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The Story of Taxol

The Story of Taxol
Nature and Politics in the Pursuit of an Anti-Cancer Drug

$66.00 (G)

  • Authors:
  • Jordan Goodman, University of Manchester Institute of Science and Technology
  • Vivien Walsh, University of Manchester Institute of Science and Technology
  • Date Published: March 2001
  • availability: Available
  • format: Hardback
  • isbn: 9780521561235

$ 66.00 (G)
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About the Authors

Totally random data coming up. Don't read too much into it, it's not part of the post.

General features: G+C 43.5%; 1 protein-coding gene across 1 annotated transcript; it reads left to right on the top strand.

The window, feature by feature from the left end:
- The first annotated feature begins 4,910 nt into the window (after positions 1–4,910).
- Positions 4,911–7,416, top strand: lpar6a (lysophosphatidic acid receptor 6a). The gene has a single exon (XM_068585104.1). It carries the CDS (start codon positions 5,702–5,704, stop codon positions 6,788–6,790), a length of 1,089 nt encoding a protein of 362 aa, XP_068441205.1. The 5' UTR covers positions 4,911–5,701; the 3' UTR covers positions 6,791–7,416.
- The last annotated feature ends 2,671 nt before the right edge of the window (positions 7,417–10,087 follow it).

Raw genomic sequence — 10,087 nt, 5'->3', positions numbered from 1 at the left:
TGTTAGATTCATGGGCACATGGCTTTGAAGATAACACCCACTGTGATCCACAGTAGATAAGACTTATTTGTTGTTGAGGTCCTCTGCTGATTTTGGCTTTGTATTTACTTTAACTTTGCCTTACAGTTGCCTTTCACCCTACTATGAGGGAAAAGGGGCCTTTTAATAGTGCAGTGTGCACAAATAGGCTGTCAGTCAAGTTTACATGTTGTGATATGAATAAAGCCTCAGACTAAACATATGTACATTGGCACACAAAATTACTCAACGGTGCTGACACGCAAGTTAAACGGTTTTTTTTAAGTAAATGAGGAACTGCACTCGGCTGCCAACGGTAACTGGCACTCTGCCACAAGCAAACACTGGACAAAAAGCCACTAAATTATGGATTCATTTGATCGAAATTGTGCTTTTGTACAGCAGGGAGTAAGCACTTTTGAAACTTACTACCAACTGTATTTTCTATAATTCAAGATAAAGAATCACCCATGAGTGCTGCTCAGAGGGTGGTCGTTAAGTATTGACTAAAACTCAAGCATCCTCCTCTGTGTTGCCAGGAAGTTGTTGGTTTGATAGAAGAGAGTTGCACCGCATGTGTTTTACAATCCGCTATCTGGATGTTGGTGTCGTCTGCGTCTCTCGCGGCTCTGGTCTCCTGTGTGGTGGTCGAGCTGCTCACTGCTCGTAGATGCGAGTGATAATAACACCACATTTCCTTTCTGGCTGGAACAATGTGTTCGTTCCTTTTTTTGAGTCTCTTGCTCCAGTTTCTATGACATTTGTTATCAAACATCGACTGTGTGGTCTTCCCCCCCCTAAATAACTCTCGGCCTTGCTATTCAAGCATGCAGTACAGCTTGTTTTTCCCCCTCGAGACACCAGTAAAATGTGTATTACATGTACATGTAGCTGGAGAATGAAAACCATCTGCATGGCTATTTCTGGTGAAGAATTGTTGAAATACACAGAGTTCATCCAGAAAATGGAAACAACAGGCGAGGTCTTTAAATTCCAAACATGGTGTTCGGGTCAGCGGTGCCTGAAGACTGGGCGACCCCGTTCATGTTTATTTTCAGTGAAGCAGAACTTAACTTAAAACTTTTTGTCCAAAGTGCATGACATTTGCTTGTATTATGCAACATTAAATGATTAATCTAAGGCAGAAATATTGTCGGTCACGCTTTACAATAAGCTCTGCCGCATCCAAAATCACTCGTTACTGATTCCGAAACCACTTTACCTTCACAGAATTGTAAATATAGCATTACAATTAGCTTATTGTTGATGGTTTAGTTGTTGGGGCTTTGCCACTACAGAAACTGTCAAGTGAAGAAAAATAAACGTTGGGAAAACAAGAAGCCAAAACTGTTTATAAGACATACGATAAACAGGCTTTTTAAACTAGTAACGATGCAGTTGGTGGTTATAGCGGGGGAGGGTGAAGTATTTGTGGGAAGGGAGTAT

• Taxol is arguably the most celebrated, talked about, and controversial natural product in recent years. Celebrated because of its efficacy as an anticancer drug and because its discovery has provided powerful support for policies concerned with biodiversity. Talked about because in the early 1990s the American public was bombarded with news reports about the molecule and its host, the slow-growing Pacific yew tree. Controversial because the drug and the yew tree became embroiled in several sensitive political issues with broad public policy implications. Taxol has revolutionized the treatment options for patients with advanced forms of breast and ovarian cancers and some types of leukemia; it shows promise for treating AIDS-related Kaposi's sarcoma. It is the best-selling anticancer drug ever, with world sales of $1.2 billion in 1998 and expected to grow. Goodman and Walsh's careful study of how taxol was discovered, researched, and brought to market documents the complexities and conflicting interests in the ongoing process to find effective treatments. From a broader perspective, The Story of Taxol uses the discovery and development of taxol as a paradigm to address current issues in the history and sociology of science and medicine. Jordan Goodman is a Senior Lecturer in History at the Manchester School of Management, University of Manchester Institute of Science & Technology. He has written on subjects as varied as the history of medicine and economic history for journal articles and in edited volumes. Goodman's previous books include Tobacco in History (Routledge, 1994) and Consuming Habits: Drugs in History and Anthropology (Routledge, 1995). Vivien Walsh is Reader in Technology Management at the Manchester School of Management, University of Manchester Institute of Science & Technology. She has been researching the pharmaceutical and chemical industry for years and is currently working on globalization of innovative activity in the face of technological and organizational changes in the chemical, pharmaceutical, and agro-food industries. Walsh has been a consultant to the European Commission and to the Organisation for Economic Cooperation and Development.